At least thirty-four descendents of Thomas Wellman participated in the American Revolutionary War: great-grandson Joseph Wellman (1737-1783/4) of Wrentham marched on Lexington in Captain Samuel Cowell's company and served until 1779. great-great-grandson Thomas Wellman (1742–1818) of Lynnfield marched on Lexington in Captain Nathaniel Bancroft's company and served until 1777. great-great-grandson Jonathan Wellman (1747–1822) of Lynnfield marched on Lexington in Captain Nathaniel Bancroft's company. great-great-grandson Stephen Wellman (1746-after 1805) marched on Lexington in Captain Abraham Pierce's company of Waltham militia and was a corporal at the Battle of Dorchester Heights. great-great-grandson Timothy Wellman (1757–1842) of Mansfield was a private in Captain Isaac Hodge's company at the Battle of Dorchester Heights and the battle of Rhode Island. great-great-grandson Jacob Wellman (1746–1834) of Lyndeborough was wounded at the Battle of Bunker Hill as a private in Captain Levi Spaulding's company. great-great-grandson Joseph Wellman (1747–1831) was a private in Captain Abiel Clapp's Mansfield minutemen. great-great-grandson Peter Wellman (1750–1791) was a private in Captain Clapp's Mansfield minutemen and fought in the battle of Rhode Island. great-great-grandson Samuel Wellman (1751–1835) was a private in Captain Clapp's Mansfield minutemen. great-great-grandson Ebenezer Wellman (1752–1831) was a private in Captain Clapp's Mansfield minutemen and fought in the battle of Rhode Island. great-great-grandson Silas Wellman (1757-after 1818) was a private in Captain Clapp's Mansfield minutemen and served until 1782 at West Point, New York. great-great-grandson Samuel Wellman (1760–1829) was a private in Captain Clapp's Mansfield minutemen served until 1780 including the Battle of Trenton. great-great-grandson Isaac Wellman (1757–1840) of Cornish was a private in Captain Jonathan Chase's company at the Siege of Fort Ticonderoga (1777). great-great-grandson James Wellman (1754–1841) of Cornish was a ranger in Captain Josiah Russell's company at the siege of Fort Ticonderoga and the Saratoga campaign. great-great-grandson John Wellman (1758–1826) of Lyndeborough was a private in Colonel John Mellin's regiment at the siege of Fort Ticonderoga and in 1778 a corporal in Captain Samuel Dearborn's company in the battle of Rhode Island. great-grandson Reuben Wellman (1730–1798) was a private in the New Hampshire Regiment reinforcing the Continental Army at New York during the winter of 1776/7. great-great-grandson Solomon Wellman (1758–1841) of Cornish joined the Continental Army under General Horatio Gates for the Saratoga campaign. great-great-grandson Jacob Wellman (1761–1829) of Mansfield enlisted in 1776 and served through 1783 as a corporal at the battles of Saratoga, Monmouth, and Yorktown. great-great-grandson Abraham Wellman (1762–1829) of Lynn was a Continental Army drummer wounded at the battle of Monmouth. great-grandson Adam Wellman (1744/5-1802) of Wrentham was a gunner in Captain Perez Cushing's artillery company from 1776 and a corporal in Captain Samuel Cowell's company in 1778. great-grandson Elijah Wellman (1733–1790) of Attleborough was a private in Captain Stephen Richardson's company in 1777 and in Captain Samuel Robinson's company in 1780. great-great-grandson David Wellman (~1733-~1802) was a member of the Stoughtonham militia. great-grandson Jedediah Wellman (1748–1826) was a member of the Keene militia in 1776. great-great-grandson John Wellman (1755–1831) was a private in Captain Moses Knapp's company from 1775 to 1776. great-great-grandson Caleb Wellman (1761–1822) was a private in Captain Zadok Buffington's company in 1777 and in Captain Addison Richardson's company of Essex County militia in 1780. great-great-grandson Oliver Wellman (1761–1848) of Mansfield enlisted in the First Massachusetts Regiment of the Continental Army from 1779 through 1781. great-great-grandson Benoni Wellman (1765–1840) enlisted in 1782 as a private in Colonel Jackson's regiment. great-great-grandson Darius Wellman (~1761- ) was a corporal in the Athens, Vermont militia in 1782. great-grandson Adam Wellman (~1744-1786) of Salem was a privateer serving as lieutenant aboard the schooner Success in 1776, and commanding the brigantine Rover in 1780 and the schooner Jackal in 1782. great-grandson John Wellman (1748–1812) of Dedham was ship's doctor aboard the brigantine Hawke in Commodore John Manley's squadron. great-great-grandson Jedediah Wellman (1762–1858) of Danvers shipped aboard a privateer in 1776 and was taken prisoner at Portsmouth great-grandson Samuel Wellman (1727-before 1787) of Salem was captured by the British aboard the privateer sloop Gates in 1779. Samuel's son Oliver Kempton Wellman (1763-before 1790) served aboard the privateer Junius Brutus in 1780. Samuel's son Timothy Wellman (1768–1834) shipped aboard the sloop Tyrannicide in 1776 at the age of 8. Descendants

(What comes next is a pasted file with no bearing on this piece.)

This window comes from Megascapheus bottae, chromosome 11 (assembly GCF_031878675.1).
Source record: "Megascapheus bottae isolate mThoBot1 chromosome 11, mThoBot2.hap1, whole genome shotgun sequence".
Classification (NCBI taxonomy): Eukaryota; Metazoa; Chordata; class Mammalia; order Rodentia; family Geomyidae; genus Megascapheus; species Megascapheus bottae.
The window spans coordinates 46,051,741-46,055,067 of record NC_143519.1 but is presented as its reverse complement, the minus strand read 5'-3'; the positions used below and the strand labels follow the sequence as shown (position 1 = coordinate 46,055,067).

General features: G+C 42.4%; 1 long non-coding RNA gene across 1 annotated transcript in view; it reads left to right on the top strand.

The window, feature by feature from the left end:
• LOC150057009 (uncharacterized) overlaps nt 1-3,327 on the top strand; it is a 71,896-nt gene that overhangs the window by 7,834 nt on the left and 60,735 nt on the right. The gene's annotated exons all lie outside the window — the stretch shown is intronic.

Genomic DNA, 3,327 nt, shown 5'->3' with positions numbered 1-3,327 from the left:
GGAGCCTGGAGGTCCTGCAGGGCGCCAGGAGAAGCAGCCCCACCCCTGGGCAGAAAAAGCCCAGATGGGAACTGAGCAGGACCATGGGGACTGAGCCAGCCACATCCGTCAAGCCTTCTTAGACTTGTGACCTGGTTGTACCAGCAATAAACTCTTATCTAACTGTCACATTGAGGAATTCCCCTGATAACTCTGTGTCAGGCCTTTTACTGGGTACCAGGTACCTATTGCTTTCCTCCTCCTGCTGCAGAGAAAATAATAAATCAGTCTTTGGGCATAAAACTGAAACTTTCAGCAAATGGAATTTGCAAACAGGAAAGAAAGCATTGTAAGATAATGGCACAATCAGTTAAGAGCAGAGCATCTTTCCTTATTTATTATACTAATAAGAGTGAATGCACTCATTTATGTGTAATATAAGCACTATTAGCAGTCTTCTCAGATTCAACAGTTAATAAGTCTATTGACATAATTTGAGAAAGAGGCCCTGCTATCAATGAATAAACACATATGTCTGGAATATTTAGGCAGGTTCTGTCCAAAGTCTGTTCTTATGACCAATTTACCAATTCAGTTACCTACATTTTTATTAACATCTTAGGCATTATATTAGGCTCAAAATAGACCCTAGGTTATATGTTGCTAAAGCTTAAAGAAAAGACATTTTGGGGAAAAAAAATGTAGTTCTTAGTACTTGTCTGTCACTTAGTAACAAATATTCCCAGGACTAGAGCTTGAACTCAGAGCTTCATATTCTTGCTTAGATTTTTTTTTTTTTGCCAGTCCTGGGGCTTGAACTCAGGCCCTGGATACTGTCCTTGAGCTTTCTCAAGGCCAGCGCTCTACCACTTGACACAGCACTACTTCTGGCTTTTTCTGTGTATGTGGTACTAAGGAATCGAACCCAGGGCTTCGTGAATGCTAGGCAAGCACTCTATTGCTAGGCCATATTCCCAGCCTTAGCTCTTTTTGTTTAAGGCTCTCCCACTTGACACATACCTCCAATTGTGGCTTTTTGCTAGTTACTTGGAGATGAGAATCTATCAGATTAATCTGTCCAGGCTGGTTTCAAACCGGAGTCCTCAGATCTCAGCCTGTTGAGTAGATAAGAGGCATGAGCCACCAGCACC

Two American towns have been named for the family: Wellman, Iowa named for Joseph Edward Wellman Wellman, Texas

Some notable members of the Wellman family in America: Bela Wellman (1819–1887), San Francisco Committee of Vigilance merchant during the California Gold Rush Abijah Wellman (1836–1889), New York state senator of the Wellman House Samuel T. Wellman (1847–1919), inventor Arthur Holbrook Wellman (1855–1948), Massachusetts state senator Walter Wellman (1858–1934), journalist and explorer Jack London (1876–1916), author William A. Wellman (1896–1975), film director Harry R. Wellman (1899–1997), president of the University of California James Milo Wellman (1922–1971), founder of Wellman-Lord Engineering

Tie A Yellow Ribbon (Dawn album) and Thomas Wellman

Tie a Yellow Ribbon is the third album by American popular music group Dawn featuring Tony Orlando (Michael Anthony Orlando Cassavitas, Telma Hopkins & Joyce Vincent Wilson) released in 1973 by Bell Records. The title track reached #1 in both the US and UK charts. In terms of sales, this single was the most successful in the group's career, starting a string of seven consecutive Hot 100 appearances. Another track from this album, “You’re A Lady” by English singer/songwriter Peter Skellern, reached #70 in the US charts. The group changed their name to "Tony Orlando and Dawn" later in 1973

Contents 1 Track listing 2 Musicians 3 Voices 4 Production 5 References

Track listing

Side 1 "Freedom for the Stallion” (Allan Toussaint) – 3:25 "Jolie" (Al Kooper) – 3:17 "When We All Sang Along” (Richard Snyder) – 3:26 "Runnaway/Happy Together" (Del Shannon/M. Crook/A. L. Gordon/G. Bonner) – 3:38 "Easy Evil" (Alan O’Day) – 3:27

Side 2 "Tie a Yellow Ribbon Round the Ole Oak Tree” (Irwin Levine/L. Russell Brown) – 3:20 "You’re a Lady" (Peter Skellern) – 4:45 "Lazy Susan" (Thomas Bell/Linda Creed) – 2:45 "Watch the Clown Break Down" (Dave Appell/Sandy Linzer) – 2:54 "I Can’t Believe How Much I Love You" (Ardith Polley) – 2:55 ”I Don’t Know You Anymore” (Sandy Linzer/Stephen Reinhardt) – 3:10 Musicians Drums – Allan Schwartzberg Guitar – Bob Mann, Jerry Friedman, Dave Appell Bass – Stu Woods, Kirk Hamilton Keyboards – Frank Owens, Jon Stroll, Mitch Margo Percussion – Jimmy Maeulen, Hank Medress, George Devons Harp – Gene Bianco Harmonica – Gilbert Chimes New York Strings New York Horns Voices Telma Louise Hopkins – Lead on “I Don’t Know You Anymore” Joyce Vincent Wilson – Lead on “Easy Evil” Pam Vincent (sister of Joyce) Vocal Group Foundation Production Recorded at : Century Sound Studio, NYC Producer: Hank Medress, Dave Appell & The Tokens Engineers: Bill Radice, Tom Cloeman Mastering: Media Sound, NYC Album cover photography: Joel Brodsky Album cover design: Kaleidoscope Album cover art: Miriam Greenfield Album art directions: Beverly Weinstein
89/275 86 87 88 90 91 92 93 s93 resnik